Thursday, 26 September 2013

Protection from Eviction (Bedroom Tax) (Scotland) Bill proposal and consultation launched

A bill that would protect victims of the bedroom tax has been lodged with the Scottish Parliament by Scottish Labour's social justice spokesperson Jackie Baillie. The bill proposal and consultation paper can be viewed online here

Govan Law Centre (GLC) has assisted in the drafting of the Bill proposal and accompanying documents. The proposed legislation will ensure that anyone who falls into arrears as a result of the bedroom tax will not be evicted from their home. 

The bill has been backed by Govan Law Centre, the Church of Scotland, the STUC, the Poverty Alliance, both the Bedroom Tax Campaigns in Scotland and many others besides. 

Jackie Baillie said: "The bedroom tax is unfair and unworkable, it doesn't make financial sense and is targeting some of the most vulnerable tenants in our communities. David Cameron should end this unjust policy right now. We have an opportunity to make it clear that all victims of the bedroom tax, whether council or housing association tenants, will be protected from eviction from their homes." 

Tommy McMahon, Govan Law Centre's Chairman said: "GLC fully supports Jackie Baillie proposed Bill which would prevent bedroom tax rent arrears being used to evict Scottish secure tenants. It makes no economic sense to evict tenants, disabled people and children for bedroom tax arrears when they cannot downsize to a smaller property in practice, obtain a smaller specially adapted home, or find an extra £50 per month from breadline benefits. The Scottish Parliament has the power to protect tenants from the bedroom tax and it's time to act."

The Rev Sally Foster-Fulton, Convener of the Church and Society Council of the Church of Scotland said: “At this year’s General Assembly, the Church of Scotland agreed to press the Scottish Government for legislation guaranteeing there would be no evictions for rent arrears accrued simply by failing to make the additional payments caused by the “bedroom tax”.  Whilst we recognise that local authority budgets are being continually squeezed, forcing those who cannot afford these additional payments  to carry the burden for this flawed  policy is not fair.  We urge the UK Government, Scottish Government and local authorities to work together to find a more equitable solution.  I welcome Jackie Baillie’s proposals, but with the reversal of the “bedroom tax” policy, they would not be needed in the first place.”

Peter Kelly of the Poverty Alliance said: "It is hard to underestimate the negative impact that the bedroom tax is having on individuals and communities across Scotland. Not only are people struggling to get by on already reduced incomes, but now many are fearful about being evicted from their homes. In this context we must explore every opportunity to protect individuals from the impact of the Bedroom Tax. We therefore welcome the launch of Jackie Baillie’s Members Bill and would encourage organisations and individuals to respond to the consultation. Every effort must be made to protect individuals and communities from this disastrous policy."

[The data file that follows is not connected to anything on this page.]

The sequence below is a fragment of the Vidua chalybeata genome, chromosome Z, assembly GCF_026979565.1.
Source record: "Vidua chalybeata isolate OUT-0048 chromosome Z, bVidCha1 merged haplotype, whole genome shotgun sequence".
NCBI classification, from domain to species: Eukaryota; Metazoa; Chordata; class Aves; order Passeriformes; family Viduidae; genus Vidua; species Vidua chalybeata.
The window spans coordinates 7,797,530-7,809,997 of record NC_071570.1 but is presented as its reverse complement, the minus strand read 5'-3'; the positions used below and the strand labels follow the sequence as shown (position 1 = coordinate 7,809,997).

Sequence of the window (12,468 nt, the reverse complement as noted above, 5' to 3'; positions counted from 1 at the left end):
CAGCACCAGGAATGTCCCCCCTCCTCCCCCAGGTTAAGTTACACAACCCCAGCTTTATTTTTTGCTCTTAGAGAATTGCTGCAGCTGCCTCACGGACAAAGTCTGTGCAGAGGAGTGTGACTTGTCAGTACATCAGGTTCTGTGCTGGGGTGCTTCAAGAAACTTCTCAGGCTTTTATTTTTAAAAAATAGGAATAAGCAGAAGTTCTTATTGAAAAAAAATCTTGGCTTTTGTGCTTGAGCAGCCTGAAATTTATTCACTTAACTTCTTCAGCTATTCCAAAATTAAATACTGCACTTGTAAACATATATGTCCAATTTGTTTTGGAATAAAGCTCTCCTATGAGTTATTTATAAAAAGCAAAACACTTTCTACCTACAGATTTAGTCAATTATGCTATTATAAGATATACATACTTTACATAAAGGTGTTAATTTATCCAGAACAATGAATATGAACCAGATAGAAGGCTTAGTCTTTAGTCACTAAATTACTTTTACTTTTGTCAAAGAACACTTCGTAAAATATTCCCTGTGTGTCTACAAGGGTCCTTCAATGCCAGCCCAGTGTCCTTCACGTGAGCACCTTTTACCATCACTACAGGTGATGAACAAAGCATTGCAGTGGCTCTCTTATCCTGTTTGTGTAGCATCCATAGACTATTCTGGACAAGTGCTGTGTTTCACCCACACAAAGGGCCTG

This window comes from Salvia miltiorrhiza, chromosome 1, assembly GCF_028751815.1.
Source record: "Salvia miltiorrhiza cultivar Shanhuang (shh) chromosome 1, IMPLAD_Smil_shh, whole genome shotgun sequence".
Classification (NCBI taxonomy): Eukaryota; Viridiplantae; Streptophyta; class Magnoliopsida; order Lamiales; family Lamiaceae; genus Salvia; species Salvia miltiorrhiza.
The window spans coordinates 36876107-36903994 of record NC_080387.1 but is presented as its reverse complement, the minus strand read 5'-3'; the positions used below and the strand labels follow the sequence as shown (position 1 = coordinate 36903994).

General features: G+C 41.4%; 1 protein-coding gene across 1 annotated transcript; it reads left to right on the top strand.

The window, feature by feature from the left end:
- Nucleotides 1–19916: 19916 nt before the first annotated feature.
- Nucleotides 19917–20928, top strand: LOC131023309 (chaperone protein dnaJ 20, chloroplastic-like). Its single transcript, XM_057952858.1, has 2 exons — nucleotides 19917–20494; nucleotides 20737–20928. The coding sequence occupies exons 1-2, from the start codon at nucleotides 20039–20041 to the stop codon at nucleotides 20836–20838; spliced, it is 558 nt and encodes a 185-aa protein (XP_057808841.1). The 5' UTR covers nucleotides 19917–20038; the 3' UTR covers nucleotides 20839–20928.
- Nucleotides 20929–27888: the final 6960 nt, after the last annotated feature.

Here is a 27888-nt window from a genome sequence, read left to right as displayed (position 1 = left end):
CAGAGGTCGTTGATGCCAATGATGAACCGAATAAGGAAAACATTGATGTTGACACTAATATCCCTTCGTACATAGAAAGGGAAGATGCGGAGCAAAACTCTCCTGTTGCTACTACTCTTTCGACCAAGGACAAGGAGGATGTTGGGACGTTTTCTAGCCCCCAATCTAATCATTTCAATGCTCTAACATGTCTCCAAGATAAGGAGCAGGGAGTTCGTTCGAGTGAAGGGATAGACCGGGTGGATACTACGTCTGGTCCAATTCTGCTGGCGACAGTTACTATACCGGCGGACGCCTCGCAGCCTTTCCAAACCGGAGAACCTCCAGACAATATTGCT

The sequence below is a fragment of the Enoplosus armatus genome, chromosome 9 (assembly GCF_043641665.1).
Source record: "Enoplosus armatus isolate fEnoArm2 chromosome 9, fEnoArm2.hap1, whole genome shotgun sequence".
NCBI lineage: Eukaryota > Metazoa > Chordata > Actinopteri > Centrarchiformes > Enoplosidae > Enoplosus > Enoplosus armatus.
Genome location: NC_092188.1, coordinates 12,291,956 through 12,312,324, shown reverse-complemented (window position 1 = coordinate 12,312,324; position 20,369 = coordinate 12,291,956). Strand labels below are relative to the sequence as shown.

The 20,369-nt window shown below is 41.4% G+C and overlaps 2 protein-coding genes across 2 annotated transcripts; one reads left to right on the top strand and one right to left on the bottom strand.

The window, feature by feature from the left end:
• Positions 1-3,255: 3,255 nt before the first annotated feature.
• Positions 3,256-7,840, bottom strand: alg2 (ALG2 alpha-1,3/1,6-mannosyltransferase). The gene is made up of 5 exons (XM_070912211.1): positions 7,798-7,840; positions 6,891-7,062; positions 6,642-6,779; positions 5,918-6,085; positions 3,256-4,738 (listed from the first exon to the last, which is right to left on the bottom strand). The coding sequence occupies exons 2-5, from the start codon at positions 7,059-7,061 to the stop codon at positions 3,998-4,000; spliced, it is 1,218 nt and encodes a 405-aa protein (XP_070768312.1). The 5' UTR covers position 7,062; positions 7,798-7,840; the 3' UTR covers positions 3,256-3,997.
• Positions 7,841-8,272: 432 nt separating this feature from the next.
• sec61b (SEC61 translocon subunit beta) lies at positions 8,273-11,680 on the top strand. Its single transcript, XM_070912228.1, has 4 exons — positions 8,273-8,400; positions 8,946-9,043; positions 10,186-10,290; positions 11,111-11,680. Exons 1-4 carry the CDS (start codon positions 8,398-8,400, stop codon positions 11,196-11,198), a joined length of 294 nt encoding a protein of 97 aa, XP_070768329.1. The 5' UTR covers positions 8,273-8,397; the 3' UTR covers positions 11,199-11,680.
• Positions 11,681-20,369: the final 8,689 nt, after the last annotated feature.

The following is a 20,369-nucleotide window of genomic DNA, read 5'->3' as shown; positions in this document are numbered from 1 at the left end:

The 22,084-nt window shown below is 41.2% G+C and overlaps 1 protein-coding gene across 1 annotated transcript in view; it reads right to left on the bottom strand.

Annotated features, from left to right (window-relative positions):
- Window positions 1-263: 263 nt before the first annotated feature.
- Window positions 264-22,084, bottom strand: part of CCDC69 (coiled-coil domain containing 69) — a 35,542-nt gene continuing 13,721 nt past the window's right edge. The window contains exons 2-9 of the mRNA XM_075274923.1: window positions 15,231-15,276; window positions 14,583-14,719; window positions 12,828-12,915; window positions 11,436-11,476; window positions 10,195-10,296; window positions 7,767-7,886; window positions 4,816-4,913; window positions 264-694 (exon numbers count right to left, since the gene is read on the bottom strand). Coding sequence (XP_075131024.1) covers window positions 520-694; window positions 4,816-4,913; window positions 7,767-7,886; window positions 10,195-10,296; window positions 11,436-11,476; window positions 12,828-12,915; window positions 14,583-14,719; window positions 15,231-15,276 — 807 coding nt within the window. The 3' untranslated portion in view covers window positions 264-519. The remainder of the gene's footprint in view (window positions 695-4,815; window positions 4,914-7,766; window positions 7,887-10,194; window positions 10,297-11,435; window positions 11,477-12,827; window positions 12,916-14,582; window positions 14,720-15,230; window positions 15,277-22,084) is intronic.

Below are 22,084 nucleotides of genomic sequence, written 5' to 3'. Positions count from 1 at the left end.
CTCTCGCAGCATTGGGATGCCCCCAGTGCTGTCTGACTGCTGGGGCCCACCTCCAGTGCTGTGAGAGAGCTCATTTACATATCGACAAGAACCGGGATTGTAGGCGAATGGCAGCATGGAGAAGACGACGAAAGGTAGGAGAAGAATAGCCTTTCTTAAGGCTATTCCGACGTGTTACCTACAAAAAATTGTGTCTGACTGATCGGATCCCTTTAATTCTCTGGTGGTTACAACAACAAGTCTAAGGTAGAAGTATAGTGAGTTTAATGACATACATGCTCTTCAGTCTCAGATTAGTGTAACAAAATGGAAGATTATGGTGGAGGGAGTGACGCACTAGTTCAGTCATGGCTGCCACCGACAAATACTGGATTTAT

Dave Moxham, Deputy General Secretary of the STUC said: “STUC wants the Bedroom Tax repealed by Westminster and action in Scotland to prevent tenants getting into debt.  But STUC is also ultimately opposed to the eviction of Scottish tenants whose arrears are a consequence of the Bedroom Tax.  The Scottish Parliament has the power to act on this by supporting Jackie Baillie’s Bill and in so doing reinforce its opposition to this iniquitous and inhumane measure.”

Gail Morrow of the Scottish Anti-Bedroom tax Federation said: "We have supported the Govan Law Centre petition, and helped it to gain over 5000 signatures. Now that there is a member’s bill based on it, put forward by Jackie Baillie MSP, the actions called for by the petition are one step closer to being acted upon. This will remove the threat of eviction from the thousands of people who worry about paying for basics such as food and heating. The bedroom tax is a horrible piece of legislation, forced upon us by the Westminster government. In Scotland, we don't have the power to repeal the bedroom tax, but we do have the power to remove the worst effect of it - the threat of eviction." 

Alan Wyllie of the No2 Bedroom Tax campaign said: “The Scottish Government should be leading on this issue and taking a stand against the bedroom tax. We support this Bill because it would remove the fear of eviction for thousands of bedroom tax victims across Scotland. However the Scottish Government must also pledge to fund the £50m ‘bedroom tax shortfall’ so council and housing association budgets don’t have to pay the price for this cruel tax.”

Cllr Mark Macmillan, Leader of Renfrewshire Council said:
"Jackie Baillie and Scottish Labour are to be congratulated on bringing forward measures today to protect tenants who are being pushed into debt because of the bedroom tax.  Scottish Councils can commit to no evictions policies just now – but over 40% of tenants in Scotland live in housing association properties.  Councils cannot protect these people and we need the Scottish Government to act decisively now to protect this group of tenants."


How to change your bank and personal banking problems in the UK

This month UK banks introduced a new '7 day switching' (seven working days) guaranteed service which means you can now change banks in a similar way to switching electricity or gas suppliers. All of your direct debits are automatically switched and payments redirected for 13 months. If anything goes wrong the bank will refund any charges. How does it work in practice?

GLC's Principal Solicitor, Mike Dailly joined BBC's Money Box Live's panel in London to discuss switching personal current accounts, along with problems with personal current accounts, unauthorised payments, bank charges, overdrafts, ethical current accounts, joint accounts, PPI, packaged bank accounts and CPP products. Also on the panel were Craig Donaldson, CEO of Metro Bank, and Emma Cocksedge, Senior Product Manager with First Direct. You can listen to the show again on the BBC's iPlayer here.